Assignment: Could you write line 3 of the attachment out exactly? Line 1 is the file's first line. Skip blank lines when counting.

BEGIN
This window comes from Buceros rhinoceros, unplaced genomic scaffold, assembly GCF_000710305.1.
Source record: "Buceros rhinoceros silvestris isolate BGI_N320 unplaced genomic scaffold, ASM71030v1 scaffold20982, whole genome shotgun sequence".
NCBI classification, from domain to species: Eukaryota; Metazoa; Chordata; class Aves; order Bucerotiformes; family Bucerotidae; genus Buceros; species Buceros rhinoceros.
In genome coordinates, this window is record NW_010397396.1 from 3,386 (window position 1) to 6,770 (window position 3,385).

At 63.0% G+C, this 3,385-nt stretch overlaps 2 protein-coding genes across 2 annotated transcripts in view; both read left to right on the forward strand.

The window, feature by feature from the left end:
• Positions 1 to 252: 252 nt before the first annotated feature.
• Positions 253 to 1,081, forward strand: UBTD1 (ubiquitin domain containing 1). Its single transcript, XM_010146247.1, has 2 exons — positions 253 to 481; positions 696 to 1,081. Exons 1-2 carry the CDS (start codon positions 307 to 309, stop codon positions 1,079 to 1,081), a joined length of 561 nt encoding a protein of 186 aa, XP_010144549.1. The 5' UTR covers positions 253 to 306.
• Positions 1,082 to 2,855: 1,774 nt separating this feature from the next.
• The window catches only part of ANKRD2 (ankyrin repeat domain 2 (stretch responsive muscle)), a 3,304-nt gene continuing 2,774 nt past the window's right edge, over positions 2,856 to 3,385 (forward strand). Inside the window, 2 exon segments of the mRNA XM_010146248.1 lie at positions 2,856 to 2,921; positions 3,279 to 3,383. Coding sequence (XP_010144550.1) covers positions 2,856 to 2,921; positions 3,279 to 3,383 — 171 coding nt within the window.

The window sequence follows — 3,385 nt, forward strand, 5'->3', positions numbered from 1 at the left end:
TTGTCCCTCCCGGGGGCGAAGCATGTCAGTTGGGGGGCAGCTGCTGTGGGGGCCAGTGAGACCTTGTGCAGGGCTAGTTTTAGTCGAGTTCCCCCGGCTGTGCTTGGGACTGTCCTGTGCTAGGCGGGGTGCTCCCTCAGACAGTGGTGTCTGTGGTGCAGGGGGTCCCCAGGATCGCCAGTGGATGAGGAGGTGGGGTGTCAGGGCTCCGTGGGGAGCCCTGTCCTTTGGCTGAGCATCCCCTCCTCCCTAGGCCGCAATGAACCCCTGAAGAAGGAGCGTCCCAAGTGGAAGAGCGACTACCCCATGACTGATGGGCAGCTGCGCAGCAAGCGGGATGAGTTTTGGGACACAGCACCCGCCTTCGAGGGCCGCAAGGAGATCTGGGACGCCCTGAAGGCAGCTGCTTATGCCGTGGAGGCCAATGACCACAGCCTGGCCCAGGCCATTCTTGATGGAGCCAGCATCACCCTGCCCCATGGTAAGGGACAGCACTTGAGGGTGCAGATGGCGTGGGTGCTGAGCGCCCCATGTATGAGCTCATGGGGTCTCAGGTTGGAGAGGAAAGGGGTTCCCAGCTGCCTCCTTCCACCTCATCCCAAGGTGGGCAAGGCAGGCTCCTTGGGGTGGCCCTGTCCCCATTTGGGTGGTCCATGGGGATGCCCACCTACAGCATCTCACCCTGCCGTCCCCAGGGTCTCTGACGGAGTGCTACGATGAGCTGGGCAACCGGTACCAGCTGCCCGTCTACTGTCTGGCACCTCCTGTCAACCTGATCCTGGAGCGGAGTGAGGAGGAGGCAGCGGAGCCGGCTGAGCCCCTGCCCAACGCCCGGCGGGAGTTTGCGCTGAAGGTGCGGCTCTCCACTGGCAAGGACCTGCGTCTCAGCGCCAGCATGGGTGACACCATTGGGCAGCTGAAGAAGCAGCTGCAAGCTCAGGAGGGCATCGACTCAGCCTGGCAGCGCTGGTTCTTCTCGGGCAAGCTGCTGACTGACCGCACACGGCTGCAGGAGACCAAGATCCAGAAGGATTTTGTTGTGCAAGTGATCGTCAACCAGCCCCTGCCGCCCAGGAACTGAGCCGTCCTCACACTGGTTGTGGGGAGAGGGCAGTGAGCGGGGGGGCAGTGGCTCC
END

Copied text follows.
NCBI classification, from domain to species: Eukaryota; Metazoa; Chordata; class Aves; order Bucerotiformes; family Bucerotidae; genus Buceros; species Buceros rhinoceros.